In Buyer’s Market, Rehab Discount Widens
Less than three years ago, the discount on a solid-but-dated home was quite small — maybe 10%.
Today, at least anecdotally, it seems to me that the corresponding discount has widened considerably, to perhaps double that. (Note: at any given time, there are two kinds of Buyers for rehab properties: owner-occupants, and resellers — “flip” refers to something illegal).
What explains the change?
Reasons #1, #2, and #3 all have to do with the economy: it stinks. Unemployment is up, confidence is down, and the supply of homes needing rehab is much greater. Meanwhile, mortgages may be cheap, but they’re only available to borrowers with strong credit.
Related to all the foregoing is a palpable change in psychology.
When the market’s going up, contemplating a rehab is exciting. It’s easy to see potential everywhere you look — and imagine the pay-off waiting for you when it comes time to sell.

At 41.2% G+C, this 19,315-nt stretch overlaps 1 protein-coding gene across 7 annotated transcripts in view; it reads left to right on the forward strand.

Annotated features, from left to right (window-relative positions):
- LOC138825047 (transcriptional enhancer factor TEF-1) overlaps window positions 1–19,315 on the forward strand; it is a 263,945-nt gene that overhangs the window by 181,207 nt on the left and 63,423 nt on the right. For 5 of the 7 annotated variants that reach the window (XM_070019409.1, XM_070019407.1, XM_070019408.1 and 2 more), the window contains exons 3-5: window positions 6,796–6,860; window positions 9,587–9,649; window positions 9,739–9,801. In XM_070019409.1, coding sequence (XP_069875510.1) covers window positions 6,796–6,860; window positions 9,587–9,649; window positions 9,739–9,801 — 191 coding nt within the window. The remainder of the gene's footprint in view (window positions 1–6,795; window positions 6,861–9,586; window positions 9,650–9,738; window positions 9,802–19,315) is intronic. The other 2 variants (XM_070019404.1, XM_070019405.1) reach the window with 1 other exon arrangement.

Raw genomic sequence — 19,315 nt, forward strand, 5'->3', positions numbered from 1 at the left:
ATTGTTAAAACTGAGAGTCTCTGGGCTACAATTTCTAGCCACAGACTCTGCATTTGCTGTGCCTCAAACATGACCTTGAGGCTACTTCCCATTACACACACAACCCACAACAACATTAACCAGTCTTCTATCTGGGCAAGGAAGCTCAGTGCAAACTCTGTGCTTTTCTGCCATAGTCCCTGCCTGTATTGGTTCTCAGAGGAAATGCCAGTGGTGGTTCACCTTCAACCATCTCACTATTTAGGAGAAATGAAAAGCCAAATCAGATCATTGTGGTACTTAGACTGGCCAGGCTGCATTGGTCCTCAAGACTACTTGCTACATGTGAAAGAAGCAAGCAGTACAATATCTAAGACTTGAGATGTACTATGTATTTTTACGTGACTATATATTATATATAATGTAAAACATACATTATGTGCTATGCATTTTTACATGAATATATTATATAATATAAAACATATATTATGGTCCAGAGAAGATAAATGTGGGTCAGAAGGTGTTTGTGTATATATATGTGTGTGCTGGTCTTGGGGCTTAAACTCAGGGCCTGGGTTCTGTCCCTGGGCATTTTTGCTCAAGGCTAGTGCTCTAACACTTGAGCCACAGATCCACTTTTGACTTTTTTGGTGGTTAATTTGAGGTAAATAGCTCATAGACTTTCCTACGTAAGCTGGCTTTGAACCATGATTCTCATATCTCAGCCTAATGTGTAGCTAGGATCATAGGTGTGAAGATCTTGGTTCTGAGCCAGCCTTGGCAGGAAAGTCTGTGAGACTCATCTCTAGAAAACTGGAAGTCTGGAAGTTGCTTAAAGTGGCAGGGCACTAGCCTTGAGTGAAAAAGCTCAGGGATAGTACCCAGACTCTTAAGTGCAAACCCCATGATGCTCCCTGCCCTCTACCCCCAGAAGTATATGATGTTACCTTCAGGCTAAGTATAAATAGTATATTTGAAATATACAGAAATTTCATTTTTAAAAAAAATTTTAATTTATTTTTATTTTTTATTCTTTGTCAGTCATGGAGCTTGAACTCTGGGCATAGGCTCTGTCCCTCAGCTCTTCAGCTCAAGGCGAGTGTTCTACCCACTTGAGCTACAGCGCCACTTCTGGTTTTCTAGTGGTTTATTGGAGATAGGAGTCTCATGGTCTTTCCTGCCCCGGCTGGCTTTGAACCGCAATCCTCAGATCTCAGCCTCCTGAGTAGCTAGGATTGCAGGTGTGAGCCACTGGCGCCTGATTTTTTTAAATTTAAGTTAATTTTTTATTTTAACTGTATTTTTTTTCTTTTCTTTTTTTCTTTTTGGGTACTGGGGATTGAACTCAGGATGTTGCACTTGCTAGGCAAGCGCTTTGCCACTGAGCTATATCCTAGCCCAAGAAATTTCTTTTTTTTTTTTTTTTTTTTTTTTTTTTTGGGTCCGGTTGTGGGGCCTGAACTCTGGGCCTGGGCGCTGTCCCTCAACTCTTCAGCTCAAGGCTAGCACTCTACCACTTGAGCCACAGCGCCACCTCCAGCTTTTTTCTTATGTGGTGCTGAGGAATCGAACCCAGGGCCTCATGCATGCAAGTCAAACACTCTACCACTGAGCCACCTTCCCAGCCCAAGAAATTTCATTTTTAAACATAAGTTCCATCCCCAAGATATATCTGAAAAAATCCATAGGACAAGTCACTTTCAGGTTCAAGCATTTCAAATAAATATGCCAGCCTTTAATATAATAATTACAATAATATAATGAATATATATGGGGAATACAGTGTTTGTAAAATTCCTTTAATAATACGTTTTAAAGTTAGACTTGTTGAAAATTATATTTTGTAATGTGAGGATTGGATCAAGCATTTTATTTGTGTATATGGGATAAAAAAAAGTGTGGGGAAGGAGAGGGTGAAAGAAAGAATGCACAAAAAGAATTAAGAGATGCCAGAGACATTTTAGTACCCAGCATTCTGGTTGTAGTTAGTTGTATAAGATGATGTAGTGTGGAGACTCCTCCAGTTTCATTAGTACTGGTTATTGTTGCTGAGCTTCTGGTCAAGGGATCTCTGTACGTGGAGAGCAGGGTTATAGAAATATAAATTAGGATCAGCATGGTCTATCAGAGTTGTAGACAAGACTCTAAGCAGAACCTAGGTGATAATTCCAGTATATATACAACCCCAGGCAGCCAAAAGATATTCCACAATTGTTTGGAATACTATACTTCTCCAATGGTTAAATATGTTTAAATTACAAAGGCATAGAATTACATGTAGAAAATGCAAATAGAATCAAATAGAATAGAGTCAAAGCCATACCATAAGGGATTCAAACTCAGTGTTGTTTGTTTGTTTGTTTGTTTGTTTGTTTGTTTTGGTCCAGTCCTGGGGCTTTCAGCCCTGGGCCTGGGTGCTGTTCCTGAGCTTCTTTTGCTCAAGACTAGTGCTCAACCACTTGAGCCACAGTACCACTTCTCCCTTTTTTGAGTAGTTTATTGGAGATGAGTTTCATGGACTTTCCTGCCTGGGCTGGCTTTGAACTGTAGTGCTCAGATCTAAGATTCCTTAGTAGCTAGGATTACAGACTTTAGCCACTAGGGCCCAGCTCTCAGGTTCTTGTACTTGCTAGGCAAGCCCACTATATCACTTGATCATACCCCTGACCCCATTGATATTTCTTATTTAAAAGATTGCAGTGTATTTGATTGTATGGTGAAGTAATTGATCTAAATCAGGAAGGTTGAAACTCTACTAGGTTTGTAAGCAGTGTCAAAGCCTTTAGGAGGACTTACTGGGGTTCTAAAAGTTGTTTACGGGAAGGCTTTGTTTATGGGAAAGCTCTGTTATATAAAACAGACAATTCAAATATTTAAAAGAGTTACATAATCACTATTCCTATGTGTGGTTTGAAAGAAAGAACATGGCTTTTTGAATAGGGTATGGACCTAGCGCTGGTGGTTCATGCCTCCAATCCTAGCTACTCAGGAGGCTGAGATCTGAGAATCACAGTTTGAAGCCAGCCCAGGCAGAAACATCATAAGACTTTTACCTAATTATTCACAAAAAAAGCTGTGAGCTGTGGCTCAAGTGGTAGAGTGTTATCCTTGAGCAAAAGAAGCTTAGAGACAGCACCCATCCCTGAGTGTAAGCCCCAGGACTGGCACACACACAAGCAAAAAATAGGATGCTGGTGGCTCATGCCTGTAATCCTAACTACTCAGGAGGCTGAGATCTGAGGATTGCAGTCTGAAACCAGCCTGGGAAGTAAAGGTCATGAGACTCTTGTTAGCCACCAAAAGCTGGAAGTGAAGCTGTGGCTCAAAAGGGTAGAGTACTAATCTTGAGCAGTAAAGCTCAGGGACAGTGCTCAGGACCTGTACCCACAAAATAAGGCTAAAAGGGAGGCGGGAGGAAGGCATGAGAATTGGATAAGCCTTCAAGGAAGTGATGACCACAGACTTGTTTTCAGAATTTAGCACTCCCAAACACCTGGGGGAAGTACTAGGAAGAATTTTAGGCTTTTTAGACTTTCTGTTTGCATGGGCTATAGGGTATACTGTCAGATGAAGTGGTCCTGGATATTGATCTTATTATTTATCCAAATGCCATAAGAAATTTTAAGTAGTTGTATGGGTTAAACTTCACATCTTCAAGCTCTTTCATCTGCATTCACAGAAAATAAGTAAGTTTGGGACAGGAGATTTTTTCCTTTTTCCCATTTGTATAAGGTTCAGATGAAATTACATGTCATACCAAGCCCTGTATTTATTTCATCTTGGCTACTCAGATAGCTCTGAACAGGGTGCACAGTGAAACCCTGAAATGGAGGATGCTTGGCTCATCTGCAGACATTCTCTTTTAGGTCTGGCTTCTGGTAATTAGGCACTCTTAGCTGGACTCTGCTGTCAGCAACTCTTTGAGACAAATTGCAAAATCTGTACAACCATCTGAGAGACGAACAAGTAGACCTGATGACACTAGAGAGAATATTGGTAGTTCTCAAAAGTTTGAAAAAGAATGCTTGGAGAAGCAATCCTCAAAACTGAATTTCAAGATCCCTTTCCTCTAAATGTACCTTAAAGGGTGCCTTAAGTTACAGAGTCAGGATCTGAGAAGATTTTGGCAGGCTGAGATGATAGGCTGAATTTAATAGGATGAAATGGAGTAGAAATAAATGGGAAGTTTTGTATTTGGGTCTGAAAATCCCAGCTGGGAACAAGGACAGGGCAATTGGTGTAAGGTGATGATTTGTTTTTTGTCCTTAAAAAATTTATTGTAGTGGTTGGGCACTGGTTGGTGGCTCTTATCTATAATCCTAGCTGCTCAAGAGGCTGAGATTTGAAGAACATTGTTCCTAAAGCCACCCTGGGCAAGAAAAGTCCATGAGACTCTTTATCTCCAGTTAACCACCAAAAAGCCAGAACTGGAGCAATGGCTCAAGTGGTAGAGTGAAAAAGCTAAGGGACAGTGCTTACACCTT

In a soft market, however, prospective Buyers focus more on risk.
Will the market drop before I’m ready to sell? Is my budget and timetable for doing the work realistic? What if subsequent Buyers don’t like the finished product?
And certainly this question: will I have an even better opportunity if I wait?
Needless to say, such psychology puts a damper on Buyers’ enthusiasm — and consequently, what they’re willing to pay for homes needing substantial updating.
Of course, the flip side is this: precisely because of the foregoing mindset . . . there’s a lot less competition for the multiple opportunities out there now.